Long-serving Bollywood actor Om Puri has died at the age of 66, his family has confirmed.
Throughout his career, Puri starred in both art films and mainstream efforts, in his native India and Hollywood, as well as here in the UK.
Born in India in 1950, Puri made his film debut in 1972, playing Ghashiram in the film ‘Ghashiram Kotwal’.
He will perhaps be best remembered for his portrayal of the father, Zaheed “George” Khan, in the 1999 British comedy-drama ‘East Is East’, which tells the story of a British-Pakistani family in Birmingham, dealing with a clash of cultures.
He reprised the role a decade later for the sequel, ‘West Is West’, along with most of the original cast.
More recently, he starred opposite Dame Helen Mirren in the 2014 comedy, ‘The Hundred-Foot Journey’.
Puri had several films in the pipeline prior to his death, including opposite Hugh Bonneville and Gillian Anderson in the historical drama ‘Viceroy’s House’, which is slated for release in March 2017. Later this year, he’ll also star as the lead in ‘Lashtam Pashtam’.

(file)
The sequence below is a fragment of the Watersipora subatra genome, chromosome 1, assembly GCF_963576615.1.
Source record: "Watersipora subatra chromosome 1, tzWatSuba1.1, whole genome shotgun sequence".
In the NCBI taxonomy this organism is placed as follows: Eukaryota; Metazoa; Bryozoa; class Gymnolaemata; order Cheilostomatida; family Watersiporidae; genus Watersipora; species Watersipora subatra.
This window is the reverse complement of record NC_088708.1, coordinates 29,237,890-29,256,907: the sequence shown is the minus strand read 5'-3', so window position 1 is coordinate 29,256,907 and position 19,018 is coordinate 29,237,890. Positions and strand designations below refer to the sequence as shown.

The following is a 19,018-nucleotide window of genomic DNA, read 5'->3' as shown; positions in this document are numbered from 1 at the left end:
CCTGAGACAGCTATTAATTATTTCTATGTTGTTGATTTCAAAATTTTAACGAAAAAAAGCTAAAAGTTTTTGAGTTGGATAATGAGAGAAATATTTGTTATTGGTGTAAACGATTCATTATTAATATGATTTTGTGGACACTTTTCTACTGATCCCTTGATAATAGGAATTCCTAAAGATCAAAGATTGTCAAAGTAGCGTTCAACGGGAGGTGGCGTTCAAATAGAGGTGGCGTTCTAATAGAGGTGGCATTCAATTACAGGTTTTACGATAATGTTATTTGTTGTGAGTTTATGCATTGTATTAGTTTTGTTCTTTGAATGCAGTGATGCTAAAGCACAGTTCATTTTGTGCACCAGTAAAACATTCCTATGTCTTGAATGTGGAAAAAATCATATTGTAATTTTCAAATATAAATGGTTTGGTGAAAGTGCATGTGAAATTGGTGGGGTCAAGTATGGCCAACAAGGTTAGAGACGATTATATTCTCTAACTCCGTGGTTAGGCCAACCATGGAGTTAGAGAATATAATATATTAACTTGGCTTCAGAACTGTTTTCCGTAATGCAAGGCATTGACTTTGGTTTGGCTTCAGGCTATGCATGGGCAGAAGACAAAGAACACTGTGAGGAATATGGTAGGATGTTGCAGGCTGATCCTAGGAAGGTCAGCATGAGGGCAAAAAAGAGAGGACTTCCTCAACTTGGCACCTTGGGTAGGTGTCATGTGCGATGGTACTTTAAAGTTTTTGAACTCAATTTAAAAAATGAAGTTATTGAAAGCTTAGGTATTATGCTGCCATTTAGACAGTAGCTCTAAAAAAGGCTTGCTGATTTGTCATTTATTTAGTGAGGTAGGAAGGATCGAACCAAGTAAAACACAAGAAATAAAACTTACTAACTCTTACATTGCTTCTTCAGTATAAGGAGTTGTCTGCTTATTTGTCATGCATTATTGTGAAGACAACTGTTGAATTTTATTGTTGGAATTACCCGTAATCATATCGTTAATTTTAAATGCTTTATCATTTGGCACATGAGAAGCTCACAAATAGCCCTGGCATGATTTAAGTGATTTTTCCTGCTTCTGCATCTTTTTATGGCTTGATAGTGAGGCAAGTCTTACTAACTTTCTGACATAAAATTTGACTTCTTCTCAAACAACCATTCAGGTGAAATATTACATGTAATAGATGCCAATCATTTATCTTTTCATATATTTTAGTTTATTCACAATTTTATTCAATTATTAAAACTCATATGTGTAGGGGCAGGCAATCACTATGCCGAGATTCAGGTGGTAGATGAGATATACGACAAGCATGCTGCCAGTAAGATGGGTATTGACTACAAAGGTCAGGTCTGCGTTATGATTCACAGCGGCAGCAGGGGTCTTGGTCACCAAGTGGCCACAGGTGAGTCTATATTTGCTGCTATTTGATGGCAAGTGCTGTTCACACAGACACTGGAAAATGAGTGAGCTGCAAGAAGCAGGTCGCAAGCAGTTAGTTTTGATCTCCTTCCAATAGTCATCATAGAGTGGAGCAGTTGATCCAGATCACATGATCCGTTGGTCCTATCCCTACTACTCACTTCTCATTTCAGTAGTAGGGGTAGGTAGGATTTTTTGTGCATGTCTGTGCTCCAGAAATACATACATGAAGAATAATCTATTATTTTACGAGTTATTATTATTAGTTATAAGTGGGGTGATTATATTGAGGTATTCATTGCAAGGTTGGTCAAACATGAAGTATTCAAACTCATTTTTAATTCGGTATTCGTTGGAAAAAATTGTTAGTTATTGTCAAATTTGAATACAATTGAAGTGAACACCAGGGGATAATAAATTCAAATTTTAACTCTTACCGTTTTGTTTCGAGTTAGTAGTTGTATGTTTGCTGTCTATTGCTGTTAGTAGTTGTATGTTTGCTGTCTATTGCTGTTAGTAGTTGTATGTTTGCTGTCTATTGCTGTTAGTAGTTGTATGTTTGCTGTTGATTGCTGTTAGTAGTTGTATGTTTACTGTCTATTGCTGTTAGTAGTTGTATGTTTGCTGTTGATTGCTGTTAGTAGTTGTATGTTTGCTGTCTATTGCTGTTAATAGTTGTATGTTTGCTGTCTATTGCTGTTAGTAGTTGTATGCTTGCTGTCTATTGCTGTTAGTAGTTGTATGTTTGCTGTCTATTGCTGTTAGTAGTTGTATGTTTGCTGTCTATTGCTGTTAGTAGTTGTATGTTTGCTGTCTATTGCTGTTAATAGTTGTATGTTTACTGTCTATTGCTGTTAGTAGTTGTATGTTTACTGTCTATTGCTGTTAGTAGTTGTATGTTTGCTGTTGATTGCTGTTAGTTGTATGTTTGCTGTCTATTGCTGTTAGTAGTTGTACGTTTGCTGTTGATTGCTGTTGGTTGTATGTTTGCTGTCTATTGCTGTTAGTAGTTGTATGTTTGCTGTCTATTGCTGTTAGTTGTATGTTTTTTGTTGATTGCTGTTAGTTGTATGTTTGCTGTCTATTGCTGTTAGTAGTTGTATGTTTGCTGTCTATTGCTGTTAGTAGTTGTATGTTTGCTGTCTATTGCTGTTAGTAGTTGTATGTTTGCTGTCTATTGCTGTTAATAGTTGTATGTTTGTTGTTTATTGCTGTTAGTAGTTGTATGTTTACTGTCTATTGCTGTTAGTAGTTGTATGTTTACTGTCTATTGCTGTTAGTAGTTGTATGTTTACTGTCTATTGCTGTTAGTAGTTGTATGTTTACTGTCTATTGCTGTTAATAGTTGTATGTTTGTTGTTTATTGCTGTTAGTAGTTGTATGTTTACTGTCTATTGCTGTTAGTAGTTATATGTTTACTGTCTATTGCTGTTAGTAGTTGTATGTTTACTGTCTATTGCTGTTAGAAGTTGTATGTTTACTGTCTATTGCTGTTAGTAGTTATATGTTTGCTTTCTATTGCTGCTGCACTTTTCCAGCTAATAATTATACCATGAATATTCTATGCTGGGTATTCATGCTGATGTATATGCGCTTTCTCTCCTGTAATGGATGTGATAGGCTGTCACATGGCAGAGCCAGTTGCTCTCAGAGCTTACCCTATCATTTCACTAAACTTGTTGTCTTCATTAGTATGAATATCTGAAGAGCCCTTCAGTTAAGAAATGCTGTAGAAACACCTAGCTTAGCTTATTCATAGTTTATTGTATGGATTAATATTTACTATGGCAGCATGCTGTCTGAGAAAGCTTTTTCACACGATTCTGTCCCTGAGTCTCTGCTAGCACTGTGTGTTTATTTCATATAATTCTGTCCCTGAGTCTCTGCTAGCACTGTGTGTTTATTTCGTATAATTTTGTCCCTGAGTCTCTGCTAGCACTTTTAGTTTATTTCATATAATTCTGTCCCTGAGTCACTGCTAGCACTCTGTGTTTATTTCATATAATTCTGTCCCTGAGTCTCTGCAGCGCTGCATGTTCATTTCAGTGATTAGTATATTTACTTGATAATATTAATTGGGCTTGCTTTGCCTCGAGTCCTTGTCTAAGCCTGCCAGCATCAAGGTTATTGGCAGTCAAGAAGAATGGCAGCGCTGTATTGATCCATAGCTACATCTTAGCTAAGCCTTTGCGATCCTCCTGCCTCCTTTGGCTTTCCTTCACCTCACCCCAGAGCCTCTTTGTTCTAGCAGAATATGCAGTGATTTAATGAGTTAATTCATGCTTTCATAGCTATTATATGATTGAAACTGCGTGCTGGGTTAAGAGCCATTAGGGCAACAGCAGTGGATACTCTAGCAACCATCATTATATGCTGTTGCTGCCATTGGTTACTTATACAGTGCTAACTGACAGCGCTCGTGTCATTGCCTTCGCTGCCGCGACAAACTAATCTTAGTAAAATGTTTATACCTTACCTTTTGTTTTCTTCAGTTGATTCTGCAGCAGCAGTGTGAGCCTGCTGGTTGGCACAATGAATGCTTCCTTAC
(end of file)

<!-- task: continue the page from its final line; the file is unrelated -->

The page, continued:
The Prime Minister of India, Narendra Modi, has led the tributes to Puri, with many of his former colleagues and peers also expressing their grief on social media:
In 2004, Puri was honoured with an honorary OBE for his contribution to British cinema, having also been awarded the Padma Shri - one of India’s highest civilian honours - in the field of the arts, 14 years earlier.